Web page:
October Firmware Threat Report

Below the Surface | Eclypsium Threat Report | October 2021
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Among the tricks and treats you had, emerges a new Below the Surface to make you glad. So keep on reading to hear what we think, feel free to relax and pour yourself a drink. (We like fernet personally.) Without further adieu, all rhyming aside, we’ll now dive into the report and discuss where threat actors hide. 

October was full of tricks and treats this year, and we’re not just talking about Halloween. Perhaps the spookiest thing we learned this month was the reports on FinSpy, but perhaps the real nightmares come from the fact that the ESPecter UEFI bootkit backdoor that has been in Windows devices since 2012. Boo!

On this day in history: Indestructible, badass rootkit BadBIOS: Is this tech world’s Loch Ness Monster? Allegations of a stealthy firmware rootkit caused a stir after researcher Dragos Ruiu announced that his lab systems had been infected via USB stick and communicating over multiple wireless protocols. While details and samples were thin, all of the activity was plausible enough, and researchers have continued to discover firmware attacks (albeit less advanced than the BadBIOS claims) ever since.

On May 25, 2021, “diego033″ posted on exploit[.]in seeking suppliers of various forms of network accesses, including Citrix, RDP, VPN, and bots”

Threats in the Wild

New UEFI bootkit used to backdoor Windows devices since 2012

“Interestingly, we traced the roots of this threat back to at least 2012, previously operating as a bootkit for systems with legacy BIOSes.”

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Industry News

Federal cyber agencies call zero trust ‘new normal’ of security, partnering to implement

“Not just for externally-facing traffic, but really taking the concept of untrusted networks as seriously as possible and encrypting traffic within federal environments, by only addressing things like encrypted DNS and the like.”

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Security Advisories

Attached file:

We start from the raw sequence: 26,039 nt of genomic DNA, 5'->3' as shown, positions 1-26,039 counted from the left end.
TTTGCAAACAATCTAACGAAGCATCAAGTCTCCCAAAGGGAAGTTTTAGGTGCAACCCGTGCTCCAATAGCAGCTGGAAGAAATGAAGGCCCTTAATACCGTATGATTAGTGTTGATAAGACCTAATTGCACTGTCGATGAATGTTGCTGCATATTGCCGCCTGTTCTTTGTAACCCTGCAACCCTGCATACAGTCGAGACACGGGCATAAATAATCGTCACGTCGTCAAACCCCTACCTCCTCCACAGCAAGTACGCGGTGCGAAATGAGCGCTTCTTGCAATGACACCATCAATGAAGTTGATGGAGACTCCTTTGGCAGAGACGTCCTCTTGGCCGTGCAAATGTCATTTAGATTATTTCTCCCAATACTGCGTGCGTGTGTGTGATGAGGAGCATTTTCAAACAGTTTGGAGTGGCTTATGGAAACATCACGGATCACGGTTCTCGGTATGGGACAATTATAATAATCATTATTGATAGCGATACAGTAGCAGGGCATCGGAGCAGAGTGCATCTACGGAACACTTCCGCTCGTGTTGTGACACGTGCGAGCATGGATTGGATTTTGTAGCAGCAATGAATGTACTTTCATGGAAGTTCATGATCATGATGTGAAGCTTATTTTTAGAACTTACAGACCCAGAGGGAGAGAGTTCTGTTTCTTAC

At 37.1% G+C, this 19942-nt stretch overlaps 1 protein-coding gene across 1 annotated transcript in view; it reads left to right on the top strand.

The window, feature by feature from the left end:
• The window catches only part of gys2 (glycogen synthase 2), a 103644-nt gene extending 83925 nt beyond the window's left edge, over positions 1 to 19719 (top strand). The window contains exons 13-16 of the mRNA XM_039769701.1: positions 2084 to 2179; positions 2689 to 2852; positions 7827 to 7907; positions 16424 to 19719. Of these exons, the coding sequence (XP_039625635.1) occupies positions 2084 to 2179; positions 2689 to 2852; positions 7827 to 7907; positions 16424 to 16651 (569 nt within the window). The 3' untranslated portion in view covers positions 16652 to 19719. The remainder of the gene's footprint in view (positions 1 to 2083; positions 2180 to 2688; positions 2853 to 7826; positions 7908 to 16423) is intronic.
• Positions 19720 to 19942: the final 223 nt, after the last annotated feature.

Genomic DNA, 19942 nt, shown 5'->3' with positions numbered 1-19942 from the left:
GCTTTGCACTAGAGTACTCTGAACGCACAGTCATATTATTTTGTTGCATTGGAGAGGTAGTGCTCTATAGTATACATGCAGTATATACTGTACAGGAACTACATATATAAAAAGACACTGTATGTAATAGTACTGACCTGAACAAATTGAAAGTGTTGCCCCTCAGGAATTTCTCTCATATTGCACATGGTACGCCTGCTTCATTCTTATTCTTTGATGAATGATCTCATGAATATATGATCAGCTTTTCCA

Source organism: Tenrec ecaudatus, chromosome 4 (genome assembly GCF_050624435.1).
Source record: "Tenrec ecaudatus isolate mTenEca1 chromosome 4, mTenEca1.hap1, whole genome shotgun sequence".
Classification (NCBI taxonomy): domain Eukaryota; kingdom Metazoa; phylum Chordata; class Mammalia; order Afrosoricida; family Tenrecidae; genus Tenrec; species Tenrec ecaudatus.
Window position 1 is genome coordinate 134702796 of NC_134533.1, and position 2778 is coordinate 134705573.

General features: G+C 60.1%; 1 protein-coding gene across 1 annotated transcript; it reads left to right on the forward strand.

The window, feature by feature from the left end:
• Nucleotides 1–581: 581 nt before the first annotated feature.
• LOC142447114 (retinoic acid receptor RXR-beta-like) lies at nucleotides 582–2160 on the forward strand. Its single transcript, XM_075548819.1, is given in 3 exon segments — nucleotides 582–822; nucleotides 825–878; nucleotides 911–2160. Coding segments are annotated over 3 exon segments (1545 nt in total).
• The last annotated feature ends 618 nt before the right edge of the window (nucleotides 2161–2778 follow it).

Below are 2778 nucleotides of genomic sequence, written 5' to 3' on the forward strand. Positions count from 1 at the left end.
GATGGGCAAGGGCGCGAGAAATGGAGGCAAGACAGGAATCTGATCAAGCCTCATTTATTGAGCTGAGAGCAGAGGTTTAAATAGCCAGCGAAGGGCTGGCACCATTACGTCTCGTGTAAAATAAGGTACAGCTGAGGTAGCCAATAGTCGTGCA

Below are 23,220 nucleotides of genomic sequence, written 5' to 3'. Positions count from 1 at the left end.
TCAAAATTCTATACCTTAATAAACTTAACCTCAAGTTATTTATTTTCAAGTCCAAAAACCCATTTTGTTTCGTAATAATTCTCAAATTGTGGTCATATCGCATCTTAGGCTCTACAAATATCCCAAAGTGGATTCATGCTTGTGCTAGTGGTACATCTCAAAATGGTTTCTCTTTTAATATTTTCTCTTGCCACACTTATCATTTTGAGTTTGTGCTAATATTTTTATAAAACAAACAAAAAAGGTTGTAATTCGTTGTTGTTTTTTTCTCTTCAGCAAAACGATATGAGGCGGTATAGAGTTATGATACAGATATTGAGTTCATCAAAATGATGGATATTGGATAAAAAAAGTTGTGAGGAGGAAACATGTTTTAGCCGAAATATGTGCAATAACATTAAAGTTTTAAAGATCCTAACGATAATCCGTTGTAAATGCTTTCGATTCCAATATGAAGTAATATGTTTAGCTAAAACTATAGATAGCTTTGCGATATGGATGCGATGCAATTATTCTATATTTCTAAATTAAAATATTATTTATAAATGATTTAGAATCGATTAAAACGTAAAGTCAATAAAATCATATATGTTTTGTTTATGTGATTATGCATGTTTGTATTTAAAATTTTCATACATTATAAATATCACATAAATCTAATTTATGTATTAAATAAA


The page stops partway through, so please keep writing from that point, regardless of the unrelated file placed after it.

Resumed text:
SonicWall Issues Patches for a New Critical Flaw in SMA 100 Series Devices

“Tracked as CVE-2021-20034, the arbitrary file deletion flaw is rated 9.1 out of a maximum of 10 on the CVSS scoring system”

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Security Research

How Your Printer Is Like Swiss Cheese

“Follow these best practices to avoid the security holes created by these often-overlooked, but ubiquitous, devices.”

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Tools and Education

A security expert’s guide to the top-exploited vulnerabilities

“The biggest and baddest ransomware groups love an easy vulnerability.”

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Everyone Gets a Rootkit – Eclypsium

In a connected, digitally transformed age, the term “no good deed goes unpunished” could perhaps be rephrased as ”no good feature goes unexploited”. The protocol called Advanced Configuration and Power Interface (ACPI) was introduced In the early 2000s when it became apparent that the energy consumption of billions of rapidly proliferating computing devices was a significant and increasing drain on national and regional energy supplies. ACPI was designed to efficiently manage energy consumption in PCs, along with several additional well-meaning use cases. As laptop usage and portable computing became universal demands, ACPI became a de-facto standard for nearly all systems. With the advent of Windows 8 the protocol evolved to include an object called the  Windows Platform Binary Table (WPBT) and has since been included in every single Windows OS shipped since 2012. In June 2021, Eclypsium researchers discovered significant flaws in WPBT. These flaws make every Windows system vulnerable to easily-crafted attacks that install fraudulent vendor-specific tables. These tables can be exploited by attackers with direct physical access, with remote access, or through manufacturer supply chains. More importantly, these motherboard-level flaws can obviate initiatives like Secured-core because of the ubiquitous usage of ACPI and WPBT. Security professionals need to identify, verify and fortify the firmware used in their Windows systems. 

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Ransomware and Extortion Defense for Industry & Government | RED Summit 2021

Titaniam’s RED Summit is the place to go for Ransomware and Extortion Defense Information, i.e. Education, Demonstrations, Simulations, and Expert Guidance. Keynotes for RED Summit 2021 are Sumedh Thakar, CEO, Qualys and Jim Reavis, Founder, Cloud Security Alliance. In addition, our speaker lineup includes notable CISOs, Security Leaders and Industry Veterans.

Watch The Recordings Here>